I’m finally getting around to writing about my travels this past winter (the winter of 2015/2016), and I’ve had some wonderful experiences. I’ve been to some familiar places, but also a lot of new ones. I’ll be writing about my experiences camping in Southern Arizona. and The Sonoran and Mohave Desert, and The Eastern Side of The Sierra Nevada Mountains and Death Valley in California. I also spent some time at the notorious Slab City (aka The Slabs), which became famous after the movie Into the Wild was released, and of course, I’ll be writing about my time at The Rubber Tramp Rendezvous in Quartzsite, AZ…and there is more.
My winter travels began on November 2, 2015 when my summer job ended, and I set out from Estes Park, Colorado, towards Utah via Saratoga, Wyoming, so that I could visit the Hobo Hot Springs located there. I love these springs, they are clean, open 24-hours a day, have several pools with different temperatures including some pools in the river, and the best of all; they are free, including free showers. What better way for a Nomad to start her winter than at The Hobo Hot Springs.
To get to these hot springs from Estes Park meant traveling over The Snowy Range, in Wyoming and after visiting the hot springs, I drove west over Battle Pass and the Continental Divide (where the rivers change direction) and finally south to Craig and west to Vernal and Dinosaur National Monument. Dinosaur has free camping in winter, so I stayed in the campground. After a night in Dinosaur with bad weather in the forecast, I decided to head down to I70 with hope that the weather would improve a bit.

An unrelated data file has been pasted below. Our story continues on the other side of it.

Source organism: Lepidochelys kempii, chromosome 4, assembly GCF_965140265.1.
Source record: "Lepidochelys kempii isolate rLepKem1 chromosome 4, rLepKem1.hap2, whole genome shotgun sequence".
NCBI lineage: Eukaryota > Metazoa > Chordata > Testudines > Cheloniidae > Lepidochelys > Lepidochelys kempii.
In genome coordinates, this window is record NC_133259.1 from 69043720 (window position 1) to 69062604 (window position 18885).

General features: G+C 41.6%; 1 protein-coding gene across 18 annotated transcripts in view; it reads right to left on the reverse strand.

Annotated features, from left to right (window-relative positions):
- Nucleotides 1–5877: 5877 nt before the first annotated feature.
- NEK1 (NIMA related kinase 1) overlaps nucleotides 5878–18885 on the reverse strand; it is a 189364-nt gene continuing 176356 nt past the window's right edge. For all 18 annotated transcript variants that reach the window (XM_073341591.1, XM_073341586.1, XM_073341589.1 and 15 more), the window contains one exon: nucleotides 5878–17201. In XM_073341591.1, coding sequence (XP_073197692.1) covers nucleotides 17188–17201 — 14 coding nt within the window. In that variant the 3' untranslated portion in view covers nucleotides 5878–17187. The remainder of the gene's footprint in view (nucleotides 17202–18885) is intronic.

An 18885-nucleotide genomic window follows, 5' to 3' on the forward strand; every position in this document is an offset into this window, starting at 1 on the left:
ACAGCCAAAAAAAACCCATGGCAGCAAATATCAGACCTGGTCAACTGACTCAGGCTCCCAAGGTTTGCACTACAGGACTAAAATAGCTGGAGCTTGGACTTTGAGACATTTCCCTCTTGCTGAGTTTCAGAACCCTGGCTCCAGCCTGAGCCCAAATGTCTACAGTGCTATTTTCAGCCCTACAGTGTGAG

The weather was very winter-like during this leg of my journey (which took me a week to cover), with snow storms in the mountains and rain and hail at lower elevations. The road over the Snowy Range closed a few hours after I cleared it, and the road over the Divide cleared enough for me to drive it safely, with just a few snowy patches on the various passes and high ridges. Once out of the mountains the weather still made driving interesting. I stopped many times to take pictures, I love watching and taking pictures of clouds.
In Dinosaur National Park I managed to get a hike in, despite the inclement weather, and a camp fire that night when the winds died down. I also was fortunate enough to see the Sandhill Cranes feeding in the fields. Douglass Pass was a little scary. On the north side of the pass the road was icy, and trucks were flying down it as though it was dry. Either side of this pass has sheer drop-offs, and the road often has rocks and even boulders falling on it. I was far more scared of the other drivers than the actual road conditions because I was driving slowly and in 4WD.
After all that I was ready for some nice weather, so I decided to spend a couple of nights in Rabbit Valley, near the Utah/Colorado border, a regular stop off for myself on my way to Moab. I have a favorite spot for overlooking the Colorado River. The roads were very muddy in places, so I was glad to have 4×4, or I would have been in trouble.
In the next post, I head to Moab….
See you then, and remember….Savor the Journey,
Roxy ~ A Nomad for Nature